DVD - 2009
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In the year 1642, Rembrandt reluctantly agrees to paint the Amsterdam Musketeer Militia in a group portrait that will later come to be known as the Nightwatch and stumbles upon a treacherous murder plot.


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List - Canada On Screen
Dobrila_T Jun 27, 2017

A visually accomplished story about how one of Rembrandt's most widely known paintings came to be.

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Jun 22, 2013

This is a 2007 film about the artist Rembrandt and the creation of his painting "The Night Watch."
It is written and directed by Peter Greenaway.
The film is supposed to be centered on the creation of "The Night Watch"---Rembrandt's most famous work, depicting civilian militiamen who wanted to be celebrated in a group portrait.
It is said that the film posits a conspiracy to murder within the musketeer regiment of Frans Banning Cocq and Willem van Ruytenburch, and that Rembrandt may have immortalized a conspiracy theory using subtle allegory in his group portrait of the regiment, subverting what was to have been a highly prestigious commission for both painter and subject.
Due to the art director James Willcock who's known for his esoteric sets, the atmosphere and the historical background of the film looks quite attractive and fascinating, which makes me expect more exciting parts coming, but alas! I waited, waited, waited ... for an hour while yawning a dozen times.
Unfortunately, nothing interesting comes up after an hour, and I quit watching.
A series of baby crying and a lot of swearing are simply distractions, which don't make the film meaningful at all.
After all, the screen play seems a total flop that has disappointed me profoundly.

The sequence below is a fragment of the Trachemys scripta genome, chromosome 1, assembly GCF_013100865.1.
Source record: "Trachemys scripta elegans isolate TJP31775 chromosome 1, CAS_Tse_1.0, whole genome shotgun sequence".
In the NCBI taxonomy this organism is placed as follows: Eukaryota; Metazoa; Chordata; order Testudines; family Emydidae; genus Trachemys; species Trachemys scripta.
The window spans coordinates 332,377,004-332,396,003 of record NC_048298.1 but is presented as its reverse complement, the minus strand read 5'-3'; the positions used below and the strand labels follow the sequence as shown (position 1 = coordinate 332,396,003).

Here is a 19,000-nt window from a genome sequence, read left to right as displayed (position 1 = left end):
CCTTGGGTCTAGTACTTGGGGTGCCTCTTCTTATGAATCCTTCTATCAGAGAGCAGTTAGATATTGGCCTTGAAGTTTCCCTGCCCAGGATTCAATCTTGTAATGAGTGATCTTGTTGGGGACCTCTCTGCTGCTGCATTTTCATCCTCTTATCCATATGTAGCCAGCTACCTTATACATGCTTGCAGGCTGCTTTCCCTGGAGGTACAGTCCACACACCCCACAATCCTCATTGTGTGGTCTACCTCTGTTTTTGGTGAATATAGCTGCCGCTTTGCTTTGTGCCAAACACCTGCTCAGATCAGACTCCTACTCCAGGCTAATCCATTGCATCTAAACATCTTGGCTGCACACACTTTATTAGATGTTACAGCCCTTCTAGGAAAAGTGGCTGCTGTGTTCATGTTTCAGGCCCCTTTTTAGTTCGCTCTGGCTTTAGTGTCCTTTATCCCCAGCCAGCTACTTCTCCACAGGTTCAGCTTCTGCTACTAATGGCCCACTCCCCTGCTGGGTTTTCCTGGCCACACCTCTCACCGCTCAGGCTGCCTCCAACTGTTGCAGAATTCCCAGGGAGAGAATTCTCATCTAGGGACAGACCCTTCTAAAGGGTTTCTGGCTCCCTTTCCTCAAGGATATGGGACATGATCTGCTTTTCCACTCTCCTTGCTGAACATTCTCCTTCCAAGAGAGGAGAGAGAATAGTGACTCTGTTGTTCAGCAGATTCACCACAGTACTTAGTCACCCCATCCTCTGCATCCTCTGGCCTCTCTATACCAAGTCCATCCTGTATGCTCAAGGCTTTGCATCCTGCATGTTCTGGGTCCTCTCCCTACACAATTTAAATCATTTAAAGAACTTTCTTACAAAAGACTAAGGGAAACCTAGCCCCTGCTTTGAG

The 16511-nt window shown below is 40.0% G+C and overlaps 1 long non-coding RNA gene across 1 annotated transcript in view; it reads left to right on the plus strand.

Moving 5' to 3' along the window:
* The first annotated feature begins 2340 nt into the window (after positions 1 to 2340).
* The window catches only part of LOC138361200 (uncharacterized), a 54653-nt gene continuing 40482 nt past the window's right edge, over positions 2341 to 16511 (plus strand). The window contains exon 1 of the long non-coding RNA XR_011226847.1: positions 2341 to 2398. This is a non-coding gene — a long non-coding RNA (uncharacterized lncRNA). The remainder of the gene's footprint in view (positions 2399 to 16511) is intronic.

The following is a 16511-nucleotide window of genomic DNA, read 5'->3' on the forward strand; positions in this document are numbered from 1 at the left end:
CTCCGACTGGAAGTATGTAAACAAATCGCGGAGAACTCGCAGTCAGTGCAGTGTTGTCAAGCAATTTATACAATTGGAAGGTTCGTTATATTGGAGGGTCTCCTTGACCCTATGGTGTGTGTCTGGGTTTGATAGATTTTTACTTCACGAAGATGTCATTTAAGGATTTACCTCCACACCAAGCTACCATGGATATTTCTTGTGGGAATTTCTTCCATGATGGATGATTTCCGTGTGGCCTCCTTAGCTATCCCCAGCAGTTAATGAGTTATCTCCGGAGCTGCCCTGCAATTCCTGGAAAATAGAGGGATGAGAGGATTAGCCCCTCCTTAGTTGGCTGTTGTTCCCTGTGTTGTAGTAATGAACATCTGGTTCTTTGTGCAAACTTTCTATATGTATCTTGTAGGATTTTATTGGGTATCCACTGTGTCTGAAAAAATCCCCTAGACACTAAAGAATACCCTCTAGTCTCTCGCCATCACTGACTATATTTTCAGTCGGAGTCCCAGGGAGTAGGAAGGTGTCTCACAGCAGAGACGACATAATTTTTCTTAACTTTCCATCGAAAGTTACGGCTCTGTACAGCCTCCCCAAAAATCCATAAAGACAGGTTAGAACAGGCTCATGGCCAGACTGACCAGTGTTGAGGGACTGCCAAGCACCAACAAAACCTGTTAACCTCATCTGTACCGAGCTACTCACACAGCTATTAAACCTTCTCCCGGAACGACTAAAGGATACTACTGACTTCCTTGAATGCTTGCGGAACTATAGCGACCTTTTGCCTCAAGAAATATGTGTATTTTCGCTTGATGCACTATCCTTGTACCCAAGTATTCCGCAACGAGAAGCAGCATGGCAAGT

I think I've simply wasted an hour and can't stand it any longer.

May 12, 2012

Too much talking about nothing is what immediately came to mind. The man who plays Rembrandt is very annoying as well. I found this film very difficult to like and get into.

Dec 31, 2009

Fair – Nightwatching (2007) 134 min. The film looks at a point in time in the life of the Dutch painter, Rembrandt (played by Martin Freeman) specifically around the completion of the painting “The Night Watch (1642)”. Peter Greenaway, the director of this picture, does not present the film in the usual way – he uses theatrical vistas and characters speaking directly to the camera to engage the audience. Some scenes look exactly like a play set. I found this rather distracting and went against my idea of what a film is supposed to look like. The thin plot of the film is buried in the multitude of unrelated subplots making this film difficult to watch. Reviewed as fair as this film technique is worth experiencing academically speaking but may not be enjoyable as a feature film – it wasn’t for me.

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